So, with that out of the way, here are the graphs (click for larger versions):

Graph of Apple's U.S. market share
Graph of Apple's worldwide market share

You can download the spreadsheet data that created these graphs (in order of decreasing preference of file format): Numbers, PDF, Excel.

For the U.S. market share, there are three values: Apple's share as calculated solely from IDC's numbers, solely from Gartner's numbers, and from both Apple's and IDC's data. This last set of data is highly experimental: I took Apple's published worldwide unit sales from their press releases, multiplied it by one minus the percentage of revenue for that quarter that was derived internationally (to estimate the number of units that were sold domestically), and then divided that by the number of computers shipped in the U.S. by all vendors according to IDC. Compare this to IDC's actual numbers.

What's interesting is that you can see a real uptick in Apple's market share starting around October 2005. I had always heard that the Mac had been gaining for several years now, but it seems that the real catalyst for the market share increase was the switch to Intel processors (whether directly or indirectly).

Worldwide market share is much more spotty, especially because available data doesn't allow the calculation of worldwide market share from 2003 to 2005 or so. The main dataset here is derived from both Apple's and IDC's numbers, so it's dubious as to how reliable it is. The 2001-2003 data is also extrapolated from averaged yearly unit sales numbers (instead of quarterly sales numbers), which makes that section especially unreliable. Also, Net Applications' data is measured by web traffic and not by sales, so while it's worldwide market share, there's likely a bias in favor of Apple due to the proportion of computers bought that are actually regularly used to surf the internets.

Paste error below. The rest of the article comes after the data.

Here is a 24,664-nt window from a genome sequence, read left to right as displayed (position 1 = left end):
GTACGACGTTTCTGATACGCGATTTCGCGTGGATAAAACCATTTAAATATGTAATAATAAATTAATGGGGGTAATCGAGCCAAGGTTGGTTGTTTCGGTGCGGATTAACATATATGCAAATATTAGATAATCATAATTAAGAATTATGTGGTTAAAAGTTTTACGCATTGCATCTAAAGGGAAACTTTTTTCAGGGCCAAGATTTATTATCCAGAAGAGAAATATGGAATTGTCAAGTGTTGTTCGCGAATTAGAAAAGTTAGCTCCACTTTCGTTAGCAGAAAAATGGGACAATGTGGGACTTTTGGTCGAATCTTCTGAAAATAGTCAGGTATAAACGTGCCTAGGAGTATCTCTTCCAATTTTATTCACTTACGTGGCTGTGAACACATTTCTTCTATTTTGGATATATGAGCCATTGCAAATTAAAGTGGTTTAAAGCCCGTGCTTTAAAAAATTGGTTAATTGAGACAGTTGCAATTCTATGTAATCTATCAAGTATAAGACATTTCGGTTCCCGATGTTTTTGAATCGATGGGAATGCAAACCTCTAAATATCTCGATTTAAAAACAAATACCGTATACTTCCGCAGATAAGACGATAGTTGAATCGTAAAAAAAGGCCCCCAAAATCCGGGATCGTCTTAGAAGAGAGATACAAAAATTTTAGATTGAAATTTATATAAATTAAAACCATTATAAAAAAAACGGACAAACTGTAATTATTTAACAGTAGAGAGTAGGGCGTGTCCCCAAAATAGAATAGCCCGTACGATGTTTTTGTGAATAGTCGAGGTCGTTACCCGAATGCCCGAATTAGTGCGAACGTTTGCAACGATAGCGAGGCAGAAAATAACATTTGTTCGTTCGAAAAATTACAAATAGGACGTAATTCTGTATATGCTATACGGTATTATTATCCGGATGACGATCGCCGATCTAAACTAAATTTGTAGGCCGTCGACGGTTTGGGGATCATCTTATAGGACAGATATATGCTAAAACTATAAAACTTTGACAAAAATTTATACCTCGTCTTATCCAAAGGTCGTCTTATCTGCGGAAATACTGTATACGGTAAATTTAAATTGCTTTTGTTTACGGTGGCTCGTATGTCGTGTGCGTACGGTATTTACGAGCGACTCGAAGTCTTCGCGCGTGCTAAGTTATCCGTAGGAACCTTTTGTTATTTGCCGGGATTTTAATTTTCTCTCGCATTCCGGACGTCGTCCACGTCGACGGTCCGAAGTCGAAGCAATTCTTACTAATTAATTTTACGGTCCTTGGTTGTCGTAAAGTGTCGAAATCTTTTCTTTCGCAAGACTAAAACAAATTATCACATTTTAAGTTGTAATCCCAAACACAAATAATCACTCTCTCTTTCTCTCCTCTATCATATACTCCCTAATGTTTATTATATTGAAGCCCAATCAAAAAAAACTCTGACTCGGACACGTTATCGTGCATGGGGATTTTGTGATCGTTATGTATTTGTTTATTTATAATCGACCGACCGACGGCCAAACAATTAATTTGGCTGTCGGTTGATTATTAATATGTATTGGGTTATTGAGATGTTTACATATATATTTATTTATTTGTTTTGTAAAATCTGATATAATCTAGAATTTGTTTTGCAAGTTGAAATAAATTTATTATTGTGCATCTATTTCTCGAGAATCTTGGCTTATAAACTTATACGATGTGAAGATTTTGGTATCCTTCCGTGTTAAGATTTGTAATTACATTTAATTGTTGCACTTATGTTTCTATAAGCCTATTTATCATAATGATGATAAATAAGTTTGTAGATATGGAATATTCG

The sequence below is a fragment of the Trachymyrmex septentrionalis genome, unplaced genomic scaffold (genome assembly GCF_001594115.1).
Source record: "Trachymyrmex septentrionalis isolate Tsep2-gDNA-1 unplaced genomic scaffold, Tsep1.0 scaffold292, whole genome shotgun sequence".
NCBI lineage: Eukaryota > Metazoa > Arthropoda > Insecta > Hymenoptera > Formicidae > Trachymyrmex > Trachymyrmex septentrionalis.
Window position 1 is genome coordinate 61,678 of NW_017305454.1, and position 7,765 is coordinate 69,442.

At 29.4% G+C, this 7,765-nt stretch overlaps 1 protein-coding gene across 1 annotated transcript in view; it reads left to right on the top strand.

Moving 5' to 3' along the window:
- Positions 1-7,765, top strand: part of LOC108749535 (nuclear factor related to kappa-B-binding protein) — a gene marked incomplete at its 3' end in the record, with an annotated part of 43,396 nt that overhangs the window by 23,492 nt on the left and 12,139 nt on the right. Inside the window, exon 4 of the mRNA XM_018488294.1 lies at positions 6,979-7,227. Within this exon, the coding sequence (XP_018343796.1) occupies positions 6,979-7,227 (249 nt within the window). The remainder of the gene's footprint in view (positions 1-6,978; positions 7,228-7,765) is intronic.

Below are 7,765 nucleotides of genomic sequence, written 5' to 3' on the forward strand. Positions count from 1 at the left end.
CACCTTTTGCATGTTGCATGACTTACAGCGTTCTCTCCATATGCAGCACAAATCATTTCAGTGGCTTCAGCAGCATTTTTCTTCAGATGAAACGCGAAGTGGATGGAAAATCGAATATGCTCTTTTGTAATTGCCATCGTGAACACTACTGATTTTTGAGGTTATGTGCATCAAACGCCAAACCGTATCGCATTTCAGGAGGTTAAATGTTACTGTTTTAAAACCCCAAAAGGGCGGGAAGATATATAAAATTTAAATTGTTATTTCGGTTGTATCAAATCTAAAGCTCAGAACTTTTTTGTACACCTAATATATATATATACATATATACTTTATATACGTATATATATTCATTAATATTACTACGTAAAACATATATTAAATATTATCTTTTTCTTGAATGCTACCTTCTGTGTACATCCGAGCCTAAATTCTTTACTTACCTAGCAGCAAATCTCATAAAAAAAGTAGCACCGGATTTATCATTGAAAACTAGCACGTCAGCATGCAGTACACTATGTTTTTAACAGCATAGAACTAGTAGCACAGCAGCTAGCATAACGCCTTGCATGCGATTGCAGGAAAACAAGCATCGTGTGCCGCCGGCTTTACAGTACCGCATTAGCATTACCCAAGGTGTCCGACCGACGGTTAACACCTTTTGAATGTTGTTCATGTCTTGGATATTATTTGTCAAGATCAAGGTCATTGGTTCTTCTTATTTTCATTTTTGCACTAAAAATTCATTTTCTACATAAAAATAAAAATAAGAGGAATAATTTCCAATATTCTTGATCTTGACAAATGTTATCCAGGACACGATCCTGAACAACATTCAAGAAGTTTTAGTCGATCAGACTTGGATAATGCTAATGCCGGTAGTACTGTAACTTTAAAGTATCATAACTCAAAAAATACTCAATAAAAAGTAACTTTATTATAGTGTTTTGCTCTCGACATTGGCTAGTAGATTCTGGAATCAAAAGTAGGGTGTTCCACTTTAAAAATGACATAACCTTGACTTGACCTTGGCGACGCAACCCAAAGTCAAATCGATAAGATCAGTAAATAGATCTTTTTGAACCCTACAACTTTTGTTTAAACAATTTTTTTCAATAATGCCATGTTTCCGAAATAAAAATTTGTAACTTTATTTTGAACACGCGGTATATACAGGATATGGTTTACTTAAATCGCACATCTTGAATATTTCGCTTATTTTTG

However, from Net Applications' numbers we can still see that there's been a noticeable uptick in market share beginning around the same time as the U.S. market share (October 2005), and especially so once Apple's product line was completely converted to Intel processors (October 2006). You can probably convince yourself that a bump is also happening in the worldwide figures derived from both Apple and IDC's numbers, but it's ever so slight if it's actually there.

The conclusion I draw from this exercise is this: Apple's market share has been and is still increasing, but it's pretty much only been doing so in the last two years, and not so much before then.

Lazyweb request: if you're interested in fleshing out this data, I would greatly appreciate pointers to places that would fill in gaps in my dataset. I pretty much need any quarterly IDC worldwide/U.S./Apple unit sales numbers for FY05 and earlier, and pretty much any Gartner data you can get your hands on.